"Lung Cancer, Cardiopulmonary Mortality, and Long-term Exposure to Fine Particulate Air Pollution." By C. Arden Pope, Brigham Young University, and others. IN: JAMA: Journal of the American Medical Association, vol. 287, no. 9 (March 6, 2002) pp. 1132-1141.

["Soot Particles Strongly Tied to Lung Cancer: Prolonged exposure to air tainted with tiny particles of soot significantly raises the risk of dying of lung cancer or other lung and heart diseases, according to a new study of 500,000 people in 116 American cities.... Many city residents face a long-term risk of fatal lung cancer similar to that of someone living with a smoker.... The finding ... adds urgency to efforts to reduce fine-particle pollution, which comes from power plants and motor vehicles." New York Times (March 6, 2002) A14.]

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ELDERLY

A Primer on Residential Care Facilities for the Elderly. By The Quality Initiative, California HealthCare Foundation. (The Foundation, Oakland, California) January 2002. 40 p.

Full Text at: admin.chcf.org/documents/quality/RCFEprimer.pdf

["Surprisingly little is known about this industry, one that provides vital services to more than one million individuals who are among the oldest and frailest members of society.... This primer sheds some light on these issues by reviewing the available evidence.... The report also includes a set of recommendations for policymakers to consider in order to address the information gaps that exist today."]

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Residential Care for the Elderly: Supply, Demand, and Quality Assurance. By Robert Newcomer and Robert Maynard, University of California, San Francisco. Prepared for the California HealthCare Foundation. (The Foundation, Oakland, California) January 2002. 73 p.

Full Text at: admin.chcf.org/documents/quality/RCFEfullreport.pdf

["This paper provides an overview of the residential care industry, including background on how it is financed and regulated, trends affecting the supply and operations of both licensed and unlicensed supportive housing, and a review of the ability of current data systems to monitor the effects of both public- and private-sector changes on consumer demand, the supply of providers, and the quality of care."]

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HEALTH CARE REFORM

The Oregon Experience: Prioritizing Services and Expanding Coverage. By Barbara Yondorf, Health Priorities Project, National Conference of State Legislatures. (NCSL, Denver, Colorado) January 2002. 22 p.

["This paper sets out Oregon's vision for health care and the basic policy underpinnings of its approach; briefly reviews the history of the Oregon Health Plan; describes the Oregon prioritization process; examines recent developments in Oregon that involve a modified approach; looks at the effects of the plan on coverage in the state; and discusses the lessons other states can learn from the Oregon experience."]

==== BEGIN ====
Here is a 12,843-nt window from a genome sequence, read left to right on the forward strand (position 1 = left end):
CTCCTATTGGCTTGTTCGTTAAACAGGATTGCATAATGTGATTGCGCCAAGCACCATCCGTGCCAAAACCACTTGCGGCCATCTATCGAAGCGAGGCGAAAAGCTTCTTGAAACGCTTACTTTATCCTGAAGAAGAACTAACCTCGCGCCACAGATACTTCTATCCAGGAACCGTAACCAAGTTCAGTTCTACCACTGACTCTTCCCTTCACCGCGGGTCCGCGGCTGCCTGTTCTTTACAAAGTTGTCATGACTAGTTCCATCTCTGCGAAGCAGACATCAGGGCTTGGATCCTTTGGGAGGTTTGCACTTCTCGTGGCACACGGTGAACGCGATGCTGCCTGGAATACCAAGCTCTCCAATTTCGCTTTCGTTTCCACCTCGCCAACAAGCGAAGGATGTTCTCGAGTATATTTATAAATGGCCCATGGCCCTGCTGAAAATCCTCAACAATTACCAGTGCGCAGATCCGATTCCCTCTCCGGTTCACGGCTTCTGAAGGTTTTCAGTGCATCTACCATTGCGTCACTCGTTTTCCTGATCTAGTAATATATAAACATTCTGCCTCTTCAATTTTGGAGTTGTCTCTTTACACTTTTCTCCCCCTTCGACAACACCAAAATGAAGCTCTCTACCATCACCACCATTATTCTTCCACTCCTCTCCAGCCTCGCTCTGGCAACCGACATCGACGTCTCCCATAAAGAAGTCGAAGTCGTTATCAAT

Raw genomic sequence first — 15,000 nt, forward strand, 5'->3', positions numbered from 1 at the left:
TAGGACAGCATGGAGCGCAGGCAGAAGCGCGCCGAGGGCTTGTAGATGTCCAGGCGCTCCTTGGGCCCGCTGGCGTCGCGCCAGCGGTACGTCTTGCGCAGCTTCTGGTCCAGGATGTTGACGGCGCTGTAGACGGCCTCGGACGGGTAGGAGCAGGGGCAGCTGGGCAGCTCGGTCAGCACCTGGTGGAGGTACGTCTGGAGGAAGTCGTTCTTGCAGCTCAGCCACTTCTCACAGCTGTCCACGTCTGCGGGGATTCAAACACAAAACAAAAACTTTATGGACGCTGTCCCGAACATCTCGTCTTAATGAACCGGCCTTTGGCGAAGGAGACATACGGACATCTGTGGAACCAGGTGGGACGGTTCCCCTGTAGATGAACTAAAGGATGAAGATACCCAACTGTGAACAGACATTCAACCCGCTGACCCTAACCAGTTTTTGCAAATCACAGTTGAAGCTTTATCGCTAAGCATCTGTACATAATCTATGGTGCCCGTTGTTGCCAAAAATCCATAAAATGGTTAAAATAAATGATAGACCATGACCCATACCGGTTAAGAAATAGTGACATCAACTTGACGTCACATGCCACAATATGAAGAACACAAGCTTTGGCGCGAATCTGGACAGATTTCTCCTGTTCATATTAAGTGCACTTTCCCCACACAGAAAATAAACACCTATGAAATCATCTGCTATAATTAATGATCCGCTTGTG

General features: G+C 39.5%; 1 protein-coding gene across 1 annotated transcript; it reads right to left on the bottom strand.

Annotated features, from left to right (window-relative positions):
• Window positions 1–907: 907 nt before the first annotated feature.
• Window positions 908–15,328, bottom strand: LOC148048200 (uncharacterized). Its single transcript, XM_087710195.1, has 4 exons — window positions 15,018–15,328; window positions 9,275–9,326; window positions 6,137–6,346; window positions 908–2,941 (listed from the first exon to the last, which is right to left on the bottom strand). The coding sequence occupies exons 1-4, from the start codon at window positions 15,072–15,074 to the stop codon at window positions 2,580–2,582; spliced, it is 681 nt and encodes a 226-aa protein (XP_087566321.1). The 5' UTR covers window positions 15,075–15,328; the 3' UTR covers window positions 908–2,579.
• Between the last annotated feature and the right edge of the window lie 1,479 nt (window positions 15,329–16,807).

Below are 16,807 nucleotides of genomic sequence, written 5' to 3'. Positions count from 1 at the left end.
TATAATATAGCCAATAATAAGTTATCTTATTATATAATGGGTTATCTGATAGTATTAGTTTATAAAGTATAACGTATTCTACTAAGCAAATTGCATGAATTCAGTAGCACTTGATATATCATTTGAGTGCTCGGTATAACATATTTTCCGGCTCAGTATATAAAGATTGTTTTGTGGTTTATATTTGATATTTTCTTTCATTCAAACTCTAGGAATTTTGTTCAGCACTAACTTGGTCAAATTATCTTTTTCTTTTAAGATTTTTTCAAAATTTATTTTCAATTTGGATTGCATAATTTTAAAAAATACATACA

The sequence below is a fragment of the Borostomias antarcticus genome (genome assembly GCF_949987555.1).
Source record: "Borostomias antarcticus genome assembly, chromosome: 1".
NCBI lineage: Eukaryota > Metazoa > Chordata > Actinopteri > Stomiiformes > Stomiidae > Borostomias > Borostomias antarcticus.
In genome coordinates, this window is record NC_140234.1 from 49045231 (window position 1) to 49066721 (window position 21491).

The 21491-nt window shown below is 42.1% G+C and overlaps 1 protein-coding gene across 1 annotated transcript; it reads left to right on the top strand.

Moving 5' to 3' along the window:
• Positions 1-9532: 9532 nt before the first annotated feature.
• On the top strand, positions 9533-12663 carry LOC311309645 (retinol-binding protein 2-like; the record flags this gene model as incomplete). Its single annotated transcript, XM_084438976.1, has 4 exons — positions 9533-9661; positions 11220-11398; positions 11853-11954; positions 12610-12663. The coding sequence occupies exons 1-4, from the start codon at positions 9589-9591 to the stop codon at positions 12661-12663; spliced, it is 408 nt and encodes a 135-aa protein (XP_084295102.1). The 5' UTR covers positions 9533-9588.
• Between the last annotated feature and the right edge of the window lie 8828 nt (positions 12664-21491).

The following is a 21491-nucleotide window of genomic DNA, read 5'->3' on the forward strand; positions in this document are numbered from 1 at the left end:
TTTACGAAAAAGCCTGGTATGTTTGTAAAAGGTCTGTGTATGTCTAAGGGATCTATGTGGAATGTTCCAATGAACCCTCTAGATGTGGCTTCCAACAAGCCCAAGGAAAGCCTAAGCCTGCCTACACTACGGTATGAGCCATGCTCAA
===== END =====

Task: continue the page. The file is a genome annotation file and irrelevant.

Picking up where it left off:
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MEDICAID

FY 2002 Medicaid Spending Growth on Target. By The Federal Funds Information for States. FFIS Issue Brief 02-15. (FFIS, Washington DC) March 6, 2002.

["Federal observers have noted a spike in federal fiscal year (FY) 2002 Medicaid spending compared to FY 2001. Federal grants for state Medicaid spending are projected to increase 12 percent in FY 2002. However, state drawdowns over the first four months of FY 2002 have increased almost 19 percent over FY 2001."]

[Request #S4684]

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HOUSING

AFFORDABLE HOUSING

What Explains Crowding in California? By Rosa Maria Moller, California Research Bureau, and others. CRB 02-002. (The Bureau, Sacramento, California) February 2002. 58 p.

Full Text at: www.library.ca.gov/crb/02/02/02-002.pdf

["Crowding (defined as more than one person per room) has been rising in California. A number of observers believe that this increase in household size reflects a rise in crowding in response to the lack of affordable housing.... This study looked at the determinants of crowding in California by examining demographic factors and measures of housing availability. Trends in crowding are discussed for California as a whole as well as some specific geographic areas."]

[Request #S4685]

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PUBLIC HOUSING

Department of Housing and Urban Development v. Pearlie Rucker et al., Oakland Housing Authority, et al., v. Pearlie Rucker et al. Nos. 00-1770 and 00-1781. Supreme Court of the United States. March 26, 2002. 8 p.

["Court Backs Landlords on Drug Policy: The decision means public projects can use evictions as crime-control tools.... (The law) unambiguously requires lease terms that vest local public housing authorities with the discretion to evict tenants for the drug-related activity of household members and guests whether or not the tenant knew about the activity." Sacramento Bee (March 27, 2002) A3.]

[Request #S4686]

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HUMAN SERVICES

FAMILIES